6. Toxins in the body

Dark circles under the eyes may indicate sleep problems or the presence of toxins in the kidneys or liver. According to Chinese medicine, the area above and below the eyes is the kidney area. Swelling and fluid retention in the area indicate excess fluid (watery and swollen circles with a blue tint) or excess mucus (fat and swollen with a yellow tint) in the body. White or blue circles under the eyes indicate fatigue or exhaustion. Yellow indicates poor liver and gallbladder function. If the gallbladder cannot handle and break down body fat, this can cause milia (tiny white-yellow bumps) around the eyes in some people.

7. Frequent eye movements

Your skin can be affected by your frequent blinking and facial expressions such as smiling (also known as expression wrinkles).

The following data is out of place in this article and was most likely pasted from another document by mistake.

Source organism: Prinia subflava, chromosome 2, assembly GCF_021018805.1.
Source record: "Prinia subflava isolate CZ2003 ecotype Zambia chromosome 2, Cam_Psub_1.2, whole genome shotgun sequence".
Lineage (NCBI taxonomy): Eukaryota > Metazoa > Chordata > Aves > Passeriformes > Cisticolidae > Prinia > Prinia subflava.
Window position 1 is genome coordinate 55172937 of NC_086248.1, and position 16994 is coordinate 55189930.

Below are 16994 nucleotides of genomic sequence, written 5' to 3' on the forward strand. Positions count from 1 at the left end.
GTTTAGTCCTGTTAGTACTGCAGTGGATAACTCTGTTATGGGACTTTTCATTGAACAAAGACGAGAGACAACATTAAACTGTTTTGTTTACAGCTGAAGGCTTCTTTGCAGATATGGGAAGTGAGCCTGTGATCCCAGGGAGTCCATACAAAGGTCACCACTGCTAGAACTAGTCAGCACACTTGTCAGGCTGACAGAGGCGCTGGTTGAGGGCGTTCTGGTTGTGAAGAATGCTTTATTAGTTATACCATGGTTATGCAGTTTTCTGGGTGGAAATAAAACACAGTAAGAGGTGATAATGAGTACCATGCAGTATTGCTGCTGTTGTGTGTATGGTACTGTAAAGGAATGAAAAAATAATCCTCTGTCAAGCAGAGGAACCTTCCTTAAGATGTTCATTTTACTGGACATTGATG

8. Iron

Iron may be another contributing factor. Red blood cells need iron atoms to attach oxygen molecules to themselves. When you have low iron levels in your body, red blood cells cannot attach oxygen to themselves, so the blue circles appear under the eyes.

9. Lifestyle

Puffy eyes are another problem that can occur regardless of age or gender. It is caused by a high-salt diet, smoking, or heavy drinking. Dark circles and early wrinkles also appear due to an unhealthy lifestyle.

If you're wondering how your eyes change as you age, look to your parents. This will give you a clear idea of whether you will have a large fat pad under your eye. But you can try altering the genetic program with the help of aesthetic medicine.